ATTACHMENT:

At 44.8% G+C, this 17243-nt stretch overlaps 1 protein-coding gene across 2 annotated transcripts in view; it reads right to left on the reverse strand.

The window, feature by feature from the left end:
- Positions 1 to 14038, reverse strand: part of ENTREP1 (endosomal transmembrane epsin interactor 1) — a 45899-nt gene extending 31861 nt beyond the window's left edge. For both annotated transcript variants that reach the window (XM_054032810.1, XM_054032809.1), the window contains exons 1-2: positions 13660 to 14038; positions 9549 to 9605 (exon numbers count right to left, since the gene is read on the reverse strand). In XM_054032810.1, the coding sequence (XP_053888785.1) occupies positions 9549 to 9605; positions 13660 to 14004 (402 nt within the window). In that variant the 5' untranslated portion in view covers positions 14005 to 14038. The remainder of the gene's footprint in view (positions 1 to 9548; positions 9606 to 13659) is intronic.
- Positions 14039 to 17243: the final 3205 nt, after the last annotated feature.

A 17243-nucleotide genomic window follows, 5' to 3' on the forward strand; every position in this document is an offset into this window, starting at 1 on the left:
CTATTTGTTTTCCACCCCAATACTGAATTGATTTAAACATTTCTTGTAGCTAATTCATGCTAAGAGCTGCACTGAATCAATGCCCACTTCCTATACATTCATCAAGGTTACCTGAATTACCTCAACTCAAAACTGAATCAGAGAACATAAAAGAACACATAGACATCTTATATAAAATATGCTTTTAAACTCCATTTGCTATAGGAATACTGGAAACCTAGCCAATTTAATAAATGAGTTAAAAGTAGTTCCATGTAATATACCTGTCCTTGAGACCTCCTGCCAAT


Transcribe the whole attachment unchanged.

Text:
At 44.8% G+C, this 17243-nt stretch overlaps 1 protein-coding gene across 2 annotated transcripts in view; it reads right to left on the reverse strand.

The window, feature by feature from the left end:
- Positions 1 to 14038, reverse strand: part of ENTREP1 (endosomal transmembrane epsin interactor 1) — a 45899-nt gene extending 31861 nt beyond the window's left edge. For both annotated transcript variants that reach the window (XM_054032810.1, XM_054032809.1), the window contains exons 1-2: positions 13660 to 14038; positions 9549 to 9605 (exon numbers count right to left, since the gene is read on the reverse strand). In XM_054032810.1, the coding sequence (XP_053888785.1) occupies positions 9549 to 9605; positions 13660 to 14004 (402 nt within the window). In that variant the 5' untranslated portion in view covers positions 14005 to 14038. The remainder of the gene's footprint in view (positions 1 to 9548; positions 9606 to 13659) is intronic.
- Positions 14039 to 17243: the final 3205 nt, after the last annotated feature.

A 17243-nucleotide genomic window follows, 5' to 3' on the forward strand; every position in this document is an offset into this window, starting at 1 on the left:
CTATTTGTTTTCCACCCCAATACTGAATTGATTTAAACATTTCTTGTAGCTAATTCATGCTAAGAGCTGCACTGAATCAATGCCCACTTCCTATACATTCATCAAGGTTACCTGAATTACCTCAACTCAAAACTGAATCAGAGAACATAAAAGAACACATAGACATCTTATATAAAATATGCTTTTAAACTCCATTTGCTATAGGAATACTGGAAACCTAGCCAATTTAATAAATGAGTTAAAAGTAGTTCCATGTAATATACCTGTCCTTGAGACCTCCTGCCAAT